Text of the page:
Although many hospital readmission reduction initiatives have been introduced globally, health care systems ultimately aim to improve patients’ health and well-being. We examined whether the hospitals that report greater success in reducing readmissions also see greater improvements in patient-reported outcomes.Research Design:
We examined hospital groups (Trusts) that provided hip replacement or knee replacement surgery in England between April 2010 and February 2013. For each Trust, we calculated risk-adjusted 30-day readmission rates from administrative datasets. We also obtained changes in patient-reported health between presurgical assessment and 6-month follow-up, using general health EuroQuol five dimensions questionaire (EQ-5D) and EuroQuol visual analogue scales (EQ-VAS) and procedure-specific (Oxford Hip and Knee Scores) measures. Panel models were used to assess whether changes over time in risk-adjusted readmission rates were associated with changes over time in risk-adjusted health gains.Results:
Each percentage point reduction in the risk-adjusted readmission rate for hip replacement was associated with an additional health gain of 0.004 for EQ-5D [95% confidence interval (CI), 0.002–0.006], 0.39 for EQ-VAS (95% CI, 0.26–0.52), and 0.32 for Oxford Hip Score (95% CI, 0.15–0.27). Corresponding figures for knee replacement were 0.003 for EQ-5D (95% CI, 0.001–0.004), 0.21 for EQ-VAS (95% CI, 0.12–0.30), and 0.14 in the Oxford Knee Score (95% CI, 0.09–0.20).Conclusions:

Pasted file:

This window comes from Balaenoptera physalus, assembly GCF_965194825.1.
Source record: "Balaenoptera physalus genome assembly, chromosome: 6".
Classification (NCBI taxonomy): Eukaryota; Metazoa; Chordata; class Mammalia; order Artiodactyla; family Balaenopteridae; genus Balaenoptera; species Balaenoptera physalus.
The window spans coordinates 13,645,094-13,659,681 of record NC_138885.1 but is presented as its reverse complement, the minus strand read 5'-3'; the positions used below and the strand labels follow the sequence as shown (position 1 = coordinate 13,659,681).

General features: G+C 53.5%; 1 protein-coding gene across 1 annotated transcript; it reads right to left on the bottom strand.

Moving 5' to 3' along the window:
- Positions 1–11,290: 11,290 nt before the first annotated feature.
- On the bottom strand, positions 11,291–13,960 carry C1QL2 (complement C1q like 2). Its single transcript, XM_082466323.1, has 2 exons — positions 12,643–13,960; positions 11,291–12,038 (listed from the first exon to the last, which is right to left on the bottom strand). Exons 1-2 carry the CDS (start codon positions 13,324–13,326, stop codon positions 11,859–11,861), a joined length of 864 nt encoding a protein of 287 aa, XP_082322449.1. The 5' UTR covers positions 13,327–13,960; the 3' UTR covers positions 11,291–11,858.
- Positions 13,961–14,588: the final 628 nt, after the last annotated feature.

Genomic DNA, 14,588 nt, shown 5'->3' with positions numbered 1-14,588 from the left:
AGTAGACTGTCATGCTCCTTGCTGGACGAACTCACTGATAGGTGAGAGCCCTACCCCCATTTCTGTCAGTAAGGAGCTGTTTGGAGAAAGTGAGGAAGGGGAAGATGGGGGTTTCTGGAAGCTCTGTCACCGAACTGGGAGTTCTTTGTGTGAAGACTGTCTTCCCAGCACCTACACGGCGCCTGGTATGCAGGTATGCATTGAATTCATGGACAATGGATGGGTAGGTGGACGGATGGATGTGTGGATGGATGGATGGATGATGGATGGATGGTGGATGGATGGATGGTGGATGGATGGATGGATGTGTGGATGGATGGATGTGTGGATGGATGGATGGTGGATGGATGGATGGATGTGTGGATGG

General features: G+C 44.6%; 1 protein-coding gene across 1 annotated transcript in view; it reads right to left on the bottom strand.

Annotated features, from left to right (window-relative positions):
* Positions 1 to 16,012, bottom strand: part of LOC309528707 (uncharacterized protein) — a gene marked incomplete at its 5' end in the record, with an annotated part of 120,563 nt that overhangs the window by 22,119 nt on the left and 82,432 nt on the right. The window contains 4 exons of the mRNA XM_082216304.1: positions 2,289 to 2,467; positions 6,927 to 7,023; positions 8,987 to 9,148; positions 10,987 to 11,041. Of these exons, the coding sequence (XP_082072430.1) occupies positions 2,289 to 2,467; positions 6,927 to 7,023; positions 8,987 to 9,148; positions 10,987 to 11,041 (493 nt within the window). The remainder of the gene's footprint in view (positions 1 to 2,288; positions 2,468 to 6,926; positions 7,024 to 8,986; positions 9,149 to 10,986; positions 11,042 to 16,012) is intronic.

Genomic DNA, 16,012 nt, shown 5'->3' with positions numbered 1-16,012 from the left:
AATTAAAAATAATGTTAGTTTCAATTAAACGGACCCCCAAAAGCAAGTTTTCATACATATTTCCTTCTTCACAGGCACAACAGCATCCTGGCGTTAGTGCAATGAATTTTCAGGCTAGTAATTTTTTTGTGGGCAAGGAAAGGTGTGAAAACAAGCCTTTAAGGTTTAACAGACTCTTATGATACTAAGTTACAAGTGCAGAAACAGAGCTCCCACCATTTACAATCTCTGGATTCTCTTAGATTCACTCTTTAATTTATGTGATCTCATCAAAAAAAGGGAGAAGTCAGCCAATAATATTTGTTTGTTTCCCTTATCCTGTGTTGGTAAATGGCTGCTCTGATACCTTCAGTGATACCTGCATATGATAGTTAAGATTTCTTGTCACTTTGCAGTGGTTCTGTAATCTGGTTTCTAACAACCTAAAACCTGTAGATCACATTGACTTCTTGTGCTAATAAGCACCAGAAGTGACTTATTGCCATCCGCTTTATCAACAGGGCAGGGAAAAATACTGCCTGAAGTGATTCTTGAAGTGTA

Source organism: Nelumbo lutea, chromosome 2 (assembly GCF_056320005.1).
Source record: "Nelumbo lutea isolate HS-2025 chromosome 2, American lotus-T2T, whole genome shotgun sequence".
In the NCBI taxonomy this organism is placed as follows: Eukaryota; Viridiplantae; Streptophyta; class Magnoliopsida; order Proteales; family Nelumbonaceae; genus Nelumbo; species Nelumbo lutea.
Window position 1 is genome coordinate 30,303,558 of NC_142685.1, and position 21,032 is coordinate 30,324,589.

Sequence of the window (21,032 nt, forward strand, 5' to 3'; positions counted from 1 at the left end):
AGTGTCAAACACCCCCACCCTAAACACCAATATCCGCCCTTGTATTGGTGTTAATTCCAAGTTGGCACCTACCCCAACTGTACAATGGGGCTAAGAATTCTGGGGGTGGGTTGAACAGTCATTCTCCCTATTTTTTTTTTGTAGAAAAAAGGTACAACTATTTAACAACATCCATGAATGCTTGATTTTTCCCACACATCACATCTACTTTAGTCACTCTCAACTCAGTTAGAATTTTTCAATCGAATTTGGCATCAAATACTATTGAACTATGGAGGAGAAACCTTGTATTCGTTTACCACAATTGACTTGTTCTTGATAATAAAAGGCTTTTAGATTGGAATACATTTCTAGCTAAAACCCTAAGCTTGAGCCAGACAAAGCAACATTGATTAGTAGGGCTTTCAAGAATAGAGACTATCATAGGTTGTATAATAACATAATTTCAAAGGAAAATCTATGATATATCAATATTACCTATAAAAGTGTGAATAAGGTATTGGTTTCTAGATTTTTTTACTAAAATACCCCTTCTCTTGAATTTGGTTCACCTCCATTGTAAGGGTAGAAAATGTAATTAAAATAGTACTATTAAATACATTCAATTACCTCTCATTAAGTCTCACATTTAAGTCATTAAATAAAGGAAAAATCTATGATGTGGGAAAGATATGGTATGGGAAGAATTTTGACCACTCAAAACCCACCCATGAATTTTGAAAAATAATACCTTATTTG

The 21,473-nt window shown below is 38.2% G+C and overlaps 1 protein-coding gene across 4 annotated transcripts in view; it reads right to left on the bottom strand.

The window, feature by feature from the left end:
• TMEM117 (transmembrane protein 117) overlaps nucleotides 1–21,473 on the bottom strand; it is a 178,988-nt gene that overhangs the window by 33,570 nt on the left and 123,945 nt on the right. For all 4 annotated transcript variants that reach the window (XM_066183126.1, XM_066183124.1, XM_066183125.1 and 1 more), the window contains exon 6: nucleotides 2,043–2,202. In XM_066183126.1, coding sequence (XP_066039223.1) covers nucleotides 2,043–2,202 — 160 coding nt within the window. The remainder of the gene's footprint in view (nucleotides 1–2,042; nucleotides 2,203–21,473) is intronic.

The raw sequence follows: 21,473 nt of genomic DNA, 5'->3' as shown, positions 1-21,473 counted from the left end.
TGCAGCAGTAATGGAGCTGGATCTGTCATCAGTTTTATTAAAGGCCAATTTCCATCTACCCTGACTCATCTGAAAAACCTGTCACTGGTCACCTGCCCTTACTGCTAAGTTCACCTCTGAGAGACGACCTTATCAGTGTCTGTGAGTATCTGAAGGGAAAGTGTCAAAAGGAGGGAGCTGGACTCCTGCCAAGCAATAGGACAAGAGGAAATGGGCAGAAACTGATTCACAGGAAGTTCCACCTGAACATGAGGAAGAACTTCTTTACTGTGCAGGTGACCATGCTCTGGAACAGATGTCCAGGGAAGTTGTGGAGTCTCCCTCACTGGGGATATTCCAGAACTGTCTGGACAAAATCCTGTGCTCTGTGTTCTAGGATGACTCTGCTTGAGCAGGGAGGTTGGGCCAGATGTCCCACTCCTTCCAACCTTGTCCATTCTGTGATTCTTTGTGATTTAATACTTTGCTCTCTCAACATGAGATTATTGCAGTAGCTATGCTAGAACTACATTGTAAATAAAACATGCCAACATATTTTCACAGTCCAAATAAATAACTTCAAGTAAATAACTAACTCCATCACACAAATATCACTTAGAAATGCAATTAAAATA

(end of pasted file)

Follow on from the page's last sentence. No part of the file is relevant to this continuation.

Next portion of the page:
Reductions in readmission rates were associated with modest improvements in patients’ sense of their health and well-being at the hospital group level. In particular, fears that efforts to reduce readmission rates have had unintended consequences for patients appear to be unfounded.